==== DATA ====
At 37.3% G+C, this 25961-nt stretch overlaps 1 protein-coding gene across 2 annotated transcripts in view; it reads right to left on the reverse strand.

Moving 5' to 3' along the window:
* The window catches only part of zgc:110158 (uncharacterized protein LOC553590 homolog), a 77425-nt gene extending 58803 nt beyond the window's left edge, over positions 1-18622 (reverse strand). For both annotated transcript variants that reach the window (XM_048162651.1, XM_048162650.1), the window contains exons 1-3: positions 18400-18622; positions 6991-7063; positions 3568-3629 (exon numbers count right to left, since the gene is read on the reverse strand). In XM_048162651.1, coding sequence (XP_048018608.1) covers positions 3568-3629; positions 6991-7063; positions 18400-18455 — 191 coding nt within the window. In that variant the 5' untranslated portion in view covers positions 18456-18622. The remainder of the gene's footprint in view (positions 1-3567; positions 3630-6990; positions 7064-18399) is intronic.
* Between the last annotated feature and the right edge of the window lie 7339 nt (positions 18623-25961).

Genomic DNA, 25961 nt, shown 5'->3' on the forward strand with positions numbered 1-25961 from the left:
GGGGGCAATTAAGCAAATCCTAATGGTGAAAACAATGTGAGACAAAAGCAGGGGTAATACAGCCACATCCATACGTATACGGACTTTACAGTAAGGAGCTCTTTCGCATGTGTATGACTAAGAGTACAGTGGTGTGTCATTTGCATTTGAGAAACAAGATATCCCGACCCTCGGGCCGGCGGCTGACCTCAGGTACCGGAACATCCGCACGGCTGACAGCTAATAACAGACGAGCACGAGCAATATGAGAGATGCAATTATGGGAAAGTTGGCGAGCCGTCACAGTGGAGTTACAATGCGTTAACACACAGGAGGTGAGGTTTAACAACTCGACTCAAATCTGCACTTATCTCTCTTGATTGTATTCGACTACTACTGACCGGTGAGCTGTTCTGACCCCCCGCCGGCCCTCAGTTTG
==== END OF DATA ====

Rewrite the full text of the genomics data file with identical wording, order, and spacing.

At 37.3% G+C, this 25961-nt stretch overlaps 1 protein-coding gene across 2 annotated transcripts in view; it reads right to left on the reverse strand.

Moving 5' to 3' along the window:
* The window catches only part of zgc:110158 (uncharacterized protein LOC553590 homolog), a 77425-nt gene extending 58803 nt beyond the window's left edge, over positions 1-18622 (reverse strand). For both annotated transcript variants that reach the window (XM_048162651.1, XM_048162650.1), the window contains exons 1-3: positions 18400-18622; positions 6991-7063; positions 3568-3629 (exon numbers count right to left, since the gene is read on the reverse strand). In XM_048162651.1, coding sequence (XP_048018608.1) covers positions 3568-3629; positions 6991-7063; positions 18400-18455 — 191 coding nt within the window. In that variant the 5' untranslated portion in view covers positions 18456-18622. The remainder of the gene's footprint in view (positions 1-3567; positions 3630-6990; positions 7064-18399) is intronic.
* Between the last annotated feature and the right edge of the window lie 7339 nt (positions 18623-25961).

Genomic DNA, 25961 nt, shown 5'->3' on the forward strand with positions numbered 1-25961 from the left:
GGGGGCAATTAAGCAAATCCTAATGGTGAAAACAATGTGAGACAAAAGCAGGGGTAATACAGCCACATCCATACGTATACGGACTTTACAGTAAGGAGCTCTTTCGCATGTGTATGACTAAGAGTACAGTGGTGTGTCATTTGCATTTGAGAAACAAGATATCCCGACCCTCGGGCCGGCGGCTGACCTCAGGTACCGGAACATCCGCACGGCTGACAGCTAATAACAGACGAGCACGAGCAATATGAGAGATGCAATTATGGGAAAGTTGGCGAGCCGTCACAGTGGAGTTACAATGCGTTAACACACAGGAGGTGAGGTTTAACAACTCGACTCAAATCTGCACTTATCTCTCTTGATTGTATTCGACTACTACTGACCGGTGAGCTGTTCTGACCCCCCGCCGGCCCTCAGTTTG